This one-man play begins with an introduction to Donnie's all-white neighborhood. Jimmy, a popular kid, tells a scary story--one that makes sure his 'ghosts' are black. False perceptions about 'The Nigras' take hold.
Next we meet Mama, a soft, gentle woman who must deal with not only the challenge of having an alcoholic husband, but bringing up her four children in a tiny rental house that is loaded with "them nasty waterbugs."
Daddy uses his domineering presence to teach Donnie about whites' superiority over blacks. But at times, he shows a strikingly tender side.
Donnie's attitudes toward race are challenged when he moves from grade school to an integrated junior high. His perceptions are changed even more dramatically after he develops a crush on his classmate Diane, the first black girl he's ever known.
One afternoon, Mama surprises and then wounds Donnie by announcing the family is moving, escaping the polarized West End of Louisville and heading for the new, wondrous suburbs.
Donnie, angered by the reality of losing his friend Diane, confronts Jimmy for his racism, and the 'white flight' it has produced.
The play closes with the observation that, although Donnie's attitudes had been changed, the battle against bigotry continues as a war to be waged.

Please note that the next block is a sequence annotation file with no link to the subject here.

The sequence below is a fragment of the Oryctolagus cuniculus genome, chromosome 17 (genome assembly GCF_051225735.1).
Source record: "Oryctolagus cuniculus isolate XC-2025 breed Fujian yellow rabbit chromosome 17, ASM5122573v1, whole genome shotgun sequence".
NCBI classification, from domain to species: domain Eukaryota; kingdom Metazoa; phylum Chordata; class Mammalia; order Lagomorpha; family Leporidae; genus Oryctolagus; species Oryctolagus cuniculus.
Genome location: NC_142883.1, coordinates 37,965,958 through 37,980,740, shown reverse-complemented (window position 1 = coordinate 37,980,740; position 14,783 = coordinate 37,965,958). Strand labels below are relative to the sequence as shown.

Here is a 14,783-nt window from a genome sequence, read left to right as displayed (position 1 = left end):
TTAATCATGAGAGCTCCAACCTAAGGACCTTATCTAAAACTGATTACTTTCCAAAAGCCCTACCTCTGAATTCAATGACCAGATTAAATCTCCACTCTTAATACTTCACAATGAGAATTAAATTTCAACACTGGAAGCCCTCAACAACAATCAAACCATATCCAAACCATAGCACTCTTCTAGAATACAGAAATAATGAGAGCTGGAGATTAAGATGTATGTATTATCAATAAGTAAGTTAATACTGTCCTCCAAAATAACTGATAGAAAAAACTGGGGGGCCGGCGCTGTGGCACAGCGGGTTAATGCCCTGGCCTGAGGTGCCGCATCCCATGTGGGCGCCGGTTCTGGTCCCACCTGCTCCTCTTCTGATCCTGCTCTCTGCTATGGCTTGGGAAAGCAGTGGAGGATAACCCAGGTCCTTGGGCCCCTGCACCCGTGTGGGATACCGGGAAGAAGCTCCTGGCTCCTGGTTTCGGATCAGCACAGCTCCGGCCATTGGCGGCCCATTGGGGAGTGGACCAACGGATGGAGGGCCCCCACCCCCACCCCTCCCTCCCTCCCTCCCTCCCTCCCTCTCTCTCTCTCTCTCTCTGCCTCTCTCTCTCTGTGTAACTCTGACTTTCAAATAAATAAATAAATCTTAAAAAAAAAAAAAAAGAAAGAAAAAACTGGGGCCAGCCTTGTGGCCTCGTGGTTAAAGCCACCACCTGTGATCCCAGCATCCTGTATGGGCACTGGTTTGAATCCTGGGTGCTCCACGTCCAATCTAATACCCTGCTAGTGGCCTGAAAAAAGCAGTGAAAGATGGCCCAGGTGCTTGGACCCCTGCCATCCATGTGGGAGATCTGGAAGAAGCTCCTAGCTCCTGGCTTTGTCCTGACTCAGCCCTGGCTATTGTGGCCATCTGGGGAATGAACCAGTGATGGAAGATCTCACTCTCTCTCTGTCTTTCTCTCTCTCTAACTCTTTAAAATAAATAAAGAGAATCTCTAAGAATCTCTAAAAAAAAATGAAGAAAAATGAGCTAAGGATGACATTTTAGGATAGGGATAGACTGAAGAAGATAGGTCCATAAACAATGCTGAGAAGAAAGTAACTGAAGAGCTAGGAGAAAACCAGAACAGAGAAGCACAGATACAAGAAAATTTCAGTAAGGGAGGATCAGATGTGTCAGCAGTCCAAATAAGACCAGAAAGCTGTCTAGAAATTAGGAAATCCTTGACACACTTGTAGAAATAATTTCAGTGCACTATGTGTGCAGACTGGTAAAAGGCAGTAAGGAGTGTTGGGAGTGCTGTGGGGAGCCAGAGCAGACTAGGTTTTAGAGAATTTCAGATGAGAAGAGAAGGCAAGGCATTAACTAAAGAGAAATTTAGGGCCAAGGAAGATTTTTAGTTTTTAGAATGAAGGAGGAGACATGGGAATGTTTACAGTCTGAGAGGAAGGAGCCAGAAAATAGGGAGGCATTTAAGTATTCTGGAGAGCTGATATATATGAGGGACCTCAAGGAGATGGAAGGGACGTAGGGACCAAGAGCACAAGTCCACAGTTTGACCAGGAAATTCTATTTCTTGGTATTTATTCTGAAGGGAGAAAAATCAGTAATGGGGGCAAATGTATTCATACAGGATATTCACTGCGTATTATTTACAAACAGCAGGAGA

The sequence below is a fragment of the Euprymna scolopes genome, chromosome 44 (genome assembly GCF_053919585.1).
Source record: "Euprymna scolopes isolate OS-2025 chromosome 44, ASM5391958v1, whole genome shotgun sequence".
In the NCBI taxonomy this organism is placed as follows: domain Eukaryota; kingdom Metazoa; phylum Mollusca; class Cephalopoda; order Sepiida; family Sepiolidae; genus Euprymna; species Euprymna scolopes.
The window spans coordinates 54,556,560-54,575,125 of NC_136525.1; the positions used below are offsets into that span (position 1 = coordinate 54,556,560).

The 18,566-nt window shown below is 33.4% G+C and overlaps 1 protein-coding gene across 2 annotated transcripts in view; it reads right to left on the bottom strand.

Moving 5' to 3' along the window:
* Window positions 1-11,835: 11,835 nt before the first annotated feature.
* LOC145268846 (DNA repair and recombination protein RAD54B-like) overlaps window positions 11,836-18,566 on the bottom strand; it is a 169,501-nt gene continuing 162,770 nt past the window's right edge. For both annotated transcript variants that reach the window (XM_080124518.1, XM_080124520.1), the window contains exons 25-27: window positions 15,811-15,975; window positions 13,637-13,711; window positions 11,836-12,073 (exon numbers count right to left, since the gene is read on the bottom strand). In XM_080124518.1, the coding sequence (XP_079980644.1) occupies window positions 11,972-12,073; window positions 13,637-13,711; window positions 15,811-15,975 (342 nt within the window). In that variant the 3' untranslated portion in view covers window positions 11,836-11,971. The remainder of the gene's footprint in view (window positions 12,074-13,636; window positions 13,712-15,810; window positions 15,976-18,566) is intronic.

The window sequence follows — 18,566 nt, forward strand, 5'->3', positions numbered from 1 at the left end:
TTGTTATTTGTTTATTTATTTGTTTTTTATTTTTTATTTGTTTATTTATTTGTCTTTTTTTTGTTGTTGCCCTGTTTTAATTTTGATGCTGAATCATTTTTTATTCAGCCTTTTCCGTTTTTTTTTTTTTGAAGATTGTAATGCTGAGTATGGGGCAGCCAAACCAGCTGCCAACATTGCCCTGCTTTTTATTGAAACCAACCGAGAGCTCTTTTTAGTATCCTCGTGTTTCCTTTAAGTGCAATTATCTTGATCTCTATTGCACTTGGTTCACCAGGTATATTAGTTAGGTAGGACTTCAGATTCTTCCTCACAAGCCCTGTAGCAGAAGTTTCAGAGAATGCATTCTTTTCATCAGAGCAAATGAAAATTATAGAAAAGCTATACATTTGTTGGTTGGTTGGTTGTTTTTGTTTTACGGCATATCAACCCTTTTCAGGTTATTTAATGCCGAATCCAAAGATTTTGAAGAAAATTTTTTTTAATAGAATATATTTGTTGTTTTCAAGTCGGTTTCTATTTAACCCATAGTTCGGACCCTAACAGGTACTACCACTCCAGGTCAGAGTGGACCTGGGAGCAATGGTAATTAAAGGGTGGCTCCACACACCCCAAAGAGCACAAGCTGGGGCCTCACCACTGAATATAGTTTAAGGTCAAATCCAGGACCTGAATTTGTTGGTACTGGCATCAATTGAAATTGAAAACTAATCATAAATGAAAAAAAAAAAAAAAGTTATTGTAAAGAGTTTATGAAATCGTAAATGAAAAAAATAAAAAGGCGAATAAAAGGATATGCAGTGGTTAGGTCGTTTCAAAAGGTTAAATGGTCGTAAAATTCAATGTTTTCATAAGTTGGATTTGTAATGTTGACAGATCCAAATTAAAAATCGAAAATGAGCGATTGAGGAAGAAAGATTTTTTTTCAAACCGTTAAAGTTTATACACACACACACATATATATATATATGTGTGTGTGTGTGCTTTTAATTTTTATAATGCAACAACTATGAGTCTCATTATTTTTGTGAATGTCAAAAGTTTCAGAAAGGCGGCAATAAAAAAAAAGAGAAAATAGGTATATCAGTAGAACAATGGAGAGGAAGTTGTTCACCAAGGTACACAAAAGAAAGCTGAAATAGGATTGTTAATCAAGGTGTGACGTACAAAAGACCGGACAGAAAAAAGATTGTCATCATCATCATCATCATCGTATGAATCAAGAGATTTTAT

*'Wilson Avenue and the Land of No Return." Written by Don Ray Smith. Story by Don Ray Smith and Jou Jou Papailler. Produced and Directed by Jou Jou Papailler.
About Jou Jou: After graduating with a degree in biology from the University of Louisville, Jou Jou was discovered on a commercial shoot and has gone on to star on Sesame Street and Off-Broadway. He has directed and produced films and plays in NYC, LA, and Kentucky. Recently, he starred in the Taye Diggs Film, River Runs Red. His passion is affecting change through education and entertainment.
As integration polarized Louisville, Kentucky, further into a black and white world, white boys had to choose a side. One boy chose love. This is his story.
Don Ray Smith grew up in a West End world that was for him all-white. His "Wilson Avenue and the Land of No Return" captures a time of strict segregation and hardline attitudes in Louisville.